Peltier, early on, evokes the name of Eighth Circuit Court of Appeals Judge Gerald Heaney (much will be referenced to Judge Heaney in later blogs), and points out accurately that he “presided on two appellate panels that considered Mr. Peltier’s appeals at different stages (and authored one of the decisions),” and quotes a letter later written by Judge Heaney calling for “a healing process.” (Letter p.2)

Again, much will be quoted from Judge Heaney, but let the record be clear from the beginning that Judge Heaney ruled against Peltier at every juncture based on the facts and the law. No misunderstanding, no nuance, no technicalities. Of critical importance here is that Judge Heaney never said or implied that Peltier was innocent.[vi]

Quite the contrary, Judge Heaney’s letter invoked by Peltier ignores the Judge’s critical conclusions; “No new evidence has been called to my attention which would cause me to change the conclusion reached in that case.” And, as a mitigating factor that others may have been involved in the shooting of the FBI Agents that “…this fact is not a legal justification for Peltier’s actions.”

And, during a televised “60-Minutes” segment when asked if Peltier received a fail trial, Judge Heaney replied, “I believe he got a fair trial. Not a perfect trial, but a fair trial.”[vii]

            This is just the beginning and barely scratching the surface of a letter and application from Peltier and his attorneys that cannot withstand critical scrutiny.

            This starts with Peltier’s first lie (Application p.3), “I will not re-argue my case,” which is precisely what he then proceeds to do with more of the same that we’ve seen from the beginning, redirecting attention away from the facts and what really happened on June 26, 1975 while attempting to portray himself as a martyr and in some perverse way trying to convince the President that granting him clemency would result in some manner of reconciliation. Peltier continues to work the system when the reality is that Native America has long recognized that Peltier’s actions and those of AIM during the late 60s and 70s did nothing for the betterment of Native American culture.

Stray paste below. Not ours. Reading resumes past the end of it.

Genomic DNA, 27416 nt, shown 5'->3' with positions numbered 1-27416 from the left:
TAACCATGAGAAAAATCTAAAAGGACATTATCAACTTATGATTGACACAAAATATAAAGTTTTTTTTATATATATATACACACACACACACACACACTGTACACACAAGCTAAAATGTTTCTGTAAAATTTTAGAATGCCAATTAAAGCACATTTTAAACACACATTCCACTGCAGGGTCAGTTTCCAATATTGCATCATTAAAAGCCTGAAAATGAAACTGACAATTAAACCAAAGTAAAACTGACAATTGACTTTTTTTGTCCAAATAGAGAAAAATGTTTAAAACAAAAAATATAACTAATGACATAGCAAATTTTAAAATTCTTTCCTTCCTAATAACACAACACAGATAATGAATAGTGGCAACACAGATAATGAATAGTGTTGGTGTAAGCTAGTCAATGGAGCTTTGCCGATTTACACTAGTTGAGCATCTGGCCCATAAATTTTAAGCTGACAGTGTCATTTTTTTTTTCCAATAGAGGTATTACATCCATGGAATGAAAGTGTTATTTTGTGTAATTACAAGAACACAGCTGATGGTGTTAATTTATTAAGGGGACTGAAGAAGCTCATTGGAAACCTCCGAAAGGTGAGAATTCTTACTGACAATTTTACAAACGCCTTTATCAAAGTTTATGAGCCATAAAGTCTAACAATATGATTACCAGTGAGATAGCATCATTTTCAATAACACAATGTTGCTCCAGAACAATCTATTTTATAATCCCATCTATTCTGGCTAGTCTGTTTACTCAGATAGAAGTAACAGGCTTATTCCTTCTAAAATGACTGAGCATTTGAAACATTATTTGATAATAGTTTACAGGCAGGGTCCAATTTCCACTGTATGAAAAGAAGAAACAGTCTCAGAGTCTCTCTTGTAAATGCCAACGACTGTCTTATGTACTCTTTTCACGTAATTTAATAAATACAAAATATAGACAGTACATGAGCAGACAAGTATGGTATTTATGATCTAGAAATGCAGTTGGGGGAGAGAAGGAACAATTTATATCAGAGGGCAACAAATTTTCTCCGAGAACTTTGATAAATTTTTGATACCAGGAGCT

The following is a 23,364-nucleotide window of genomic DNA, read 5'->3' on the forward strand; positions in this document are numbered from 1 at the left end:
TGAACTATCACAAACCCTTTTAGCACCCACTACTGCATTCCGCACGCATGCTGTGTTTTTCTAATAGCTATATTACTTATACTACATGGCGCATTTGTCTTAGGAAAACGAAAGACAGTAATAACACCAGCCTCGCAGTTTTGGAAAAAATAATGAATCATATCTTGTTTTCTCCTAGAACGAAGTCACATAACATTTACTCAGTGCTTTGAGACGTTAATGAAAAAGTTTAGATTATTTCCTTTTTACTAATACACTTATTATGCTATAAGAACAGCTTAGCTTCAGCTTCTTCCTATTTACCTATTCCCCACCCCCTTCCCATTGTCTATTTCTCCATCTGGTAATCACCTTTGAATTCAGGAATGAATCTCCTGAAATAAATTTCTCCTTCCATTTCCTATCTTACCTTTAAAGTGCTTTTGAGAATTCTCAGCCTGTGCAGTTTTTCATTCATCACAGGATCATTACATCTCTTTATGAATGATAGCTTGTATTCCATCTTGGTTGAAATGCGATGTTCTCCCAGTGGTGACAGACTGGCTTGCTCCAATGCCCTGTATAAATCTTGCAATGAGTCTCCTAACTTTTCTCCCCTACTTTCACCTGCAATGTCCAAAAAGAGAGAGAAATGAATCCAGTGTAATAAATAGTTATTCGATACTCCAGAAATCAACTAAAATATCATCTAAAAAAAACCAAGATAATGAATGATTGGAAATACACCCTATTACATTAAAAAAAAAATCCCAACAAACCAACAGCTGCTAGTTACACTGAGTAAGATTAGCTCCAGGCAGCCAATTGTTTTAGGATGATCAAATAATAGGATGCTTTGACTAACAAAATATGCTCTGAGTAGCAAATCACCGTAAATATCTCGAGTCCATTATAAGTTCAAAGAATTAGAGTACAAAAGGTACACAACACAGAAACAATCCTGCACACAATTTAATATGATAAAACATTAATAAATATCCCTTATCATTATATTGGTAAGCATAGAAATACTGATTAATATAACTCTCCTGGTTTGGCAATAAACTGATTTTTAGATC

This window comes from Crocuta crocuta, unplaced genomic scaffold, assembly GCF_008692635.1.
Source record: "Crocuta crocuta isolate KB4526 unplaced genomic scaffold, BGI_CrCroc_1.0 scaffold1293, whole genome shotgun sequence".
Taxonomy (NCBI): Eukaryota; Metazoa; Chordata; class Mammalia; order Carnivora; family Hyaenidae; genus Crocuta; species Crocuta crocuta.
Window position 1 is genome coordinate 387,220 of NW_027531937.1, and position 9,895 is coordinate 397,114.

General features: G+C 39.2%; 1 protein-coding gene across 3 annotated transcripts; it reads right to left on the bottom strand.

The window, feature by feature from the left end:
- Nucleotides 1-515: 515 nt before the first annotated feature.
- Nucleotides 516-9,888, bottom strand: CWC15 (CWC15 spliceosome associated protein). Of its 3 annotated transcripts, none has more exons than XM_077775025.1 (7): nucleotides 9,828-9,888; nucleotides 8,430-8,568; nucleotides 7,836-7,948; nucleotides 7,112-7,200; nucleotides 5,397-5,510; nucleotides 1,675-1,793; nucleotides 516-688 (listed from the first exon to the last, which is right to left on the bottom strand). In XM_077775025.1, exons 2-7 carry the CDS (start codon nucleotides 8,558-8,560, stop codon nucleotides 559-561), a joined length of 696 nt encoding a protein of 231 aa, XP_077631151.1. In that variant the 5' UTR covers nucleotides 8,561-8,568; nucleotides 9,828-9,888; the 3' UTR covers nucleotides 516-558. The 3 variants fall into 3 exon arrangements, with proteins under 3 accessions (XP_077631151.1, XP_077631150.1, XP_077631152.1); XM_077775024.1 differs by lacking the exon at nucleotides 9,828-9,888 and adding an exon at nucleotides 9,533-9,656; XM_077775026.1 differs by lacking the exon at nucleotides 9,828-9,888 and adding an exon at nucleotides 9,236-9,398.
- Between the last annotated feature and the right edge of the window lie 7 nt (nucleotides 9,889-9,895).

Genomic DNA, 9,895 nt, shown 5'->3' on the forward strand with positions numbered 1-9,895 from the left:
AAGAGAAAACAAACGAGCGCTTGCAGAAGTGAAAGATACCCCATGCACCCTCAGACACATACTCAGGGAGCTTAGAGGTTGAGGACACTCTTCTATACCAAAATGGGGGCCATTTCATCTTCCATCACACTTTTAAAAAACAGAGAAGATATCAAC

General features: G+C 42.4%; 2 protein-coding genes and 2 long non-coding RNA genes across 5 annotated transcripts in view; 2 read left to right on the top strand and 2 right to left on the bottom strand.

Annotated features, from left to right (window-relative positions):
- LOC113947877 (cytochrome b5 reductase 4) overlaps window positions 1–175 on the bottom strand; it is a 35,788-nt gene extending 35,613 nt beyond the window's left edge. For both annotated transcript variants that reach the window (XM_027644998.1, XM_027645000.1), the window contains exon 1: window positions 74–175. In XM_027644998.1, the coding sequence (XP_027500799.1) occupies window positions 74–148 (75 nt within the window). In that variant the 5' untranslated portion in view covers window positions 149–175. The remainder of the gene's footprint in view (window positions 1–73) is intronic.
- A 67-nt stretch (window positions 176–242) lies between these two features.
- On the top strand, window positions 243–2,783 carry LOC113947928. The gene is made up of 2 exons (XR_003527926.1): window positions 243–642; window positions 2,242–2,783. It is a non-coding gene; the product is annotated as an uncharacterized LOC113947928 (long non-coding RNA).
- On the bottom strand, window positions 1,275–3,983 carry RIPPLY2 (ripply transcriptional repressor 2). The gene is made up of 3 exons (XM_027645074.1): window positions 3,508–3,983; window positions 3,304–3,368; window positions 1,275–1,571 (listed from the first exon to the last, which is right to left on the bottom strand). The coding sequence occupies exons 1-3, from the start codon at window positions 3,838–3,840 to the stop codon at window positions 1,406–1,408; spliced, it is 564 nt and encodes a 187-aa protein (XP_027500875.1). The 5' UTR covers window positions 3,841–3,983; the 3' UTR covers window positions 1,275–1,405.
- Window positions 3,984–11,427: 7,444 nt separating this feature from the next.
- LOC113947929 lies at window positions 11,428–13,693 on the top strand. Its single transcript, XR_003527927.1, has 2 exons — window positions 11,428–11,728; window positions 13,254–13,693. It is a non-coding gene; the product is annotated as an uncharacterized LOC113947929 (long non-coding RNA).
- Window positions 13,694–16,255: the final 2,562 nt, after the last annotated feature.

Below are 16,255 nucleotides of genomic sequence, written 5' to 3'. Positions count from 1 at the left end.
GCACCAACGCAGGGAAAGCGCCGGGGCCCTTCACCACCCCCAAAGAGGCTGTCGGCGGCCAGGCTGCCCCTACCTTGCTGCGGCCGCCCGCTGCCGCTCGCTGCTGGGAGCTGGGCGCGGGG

But, Marty, thanks for the mistake of releasing these documents and providing the opportunity to respond in-kind to the President. Much appreciated. We could not have gotten it any other way.

“In the Spirit of Coler and Williams”
Ed Woods

This was just too easy not to make a quick add-on. Low hanging fruit as it were and one has to wonder what the attorneys were thinking (or not) to end their letter with “…that after serving forty years in maximum security prisons (and approximately five years in solitary confinement)…” (Letter p.4)

It doesn’t take a genius, or a band of learned counselors to understand that one convicted of a double homicide and involved in an armed prison escape would serve his sentence(s) in a maximum security facility. But here’s the rub that the Pardon Attorney, Attorney General and the President already know, or if not, Peltier’s lawyers just told them, that Peltier was not a model inmate. Having served “approximately five years” in solitary confinement pretty much tells everyone that Peltier was a problem on either side of prison walls. One of the many prison disciplinary incidents was likely the reason why he ended up down south in USP Coleman.[viii]

[i] The exception being Cynthia Dunne who has already proven she is borderline incompetent and clueless when it comes to the Peltier matter. 
[ii] (Last accessed 5/20/16) Commenting on the reporting by AJ Vicens is irrelevant and inconsequential because it simply regurgitates erroneous claims by Garbus without any effort to balance the article with some documentable facts. It is simply a Peltier puff-piece. An offer made to Mother Jones for a rebuttal went unanswered. Apparently they are not interested in the facts or balanced reporting.  No surprise there.[iii] (“We would offer, challenge actually, to be able to review that application factually, which would doubtless reduce it to a pile of worthless paper.”)
[iv] Leonard Peltier, Prison Writings (New York: St. Martin’s Press, 1999) 15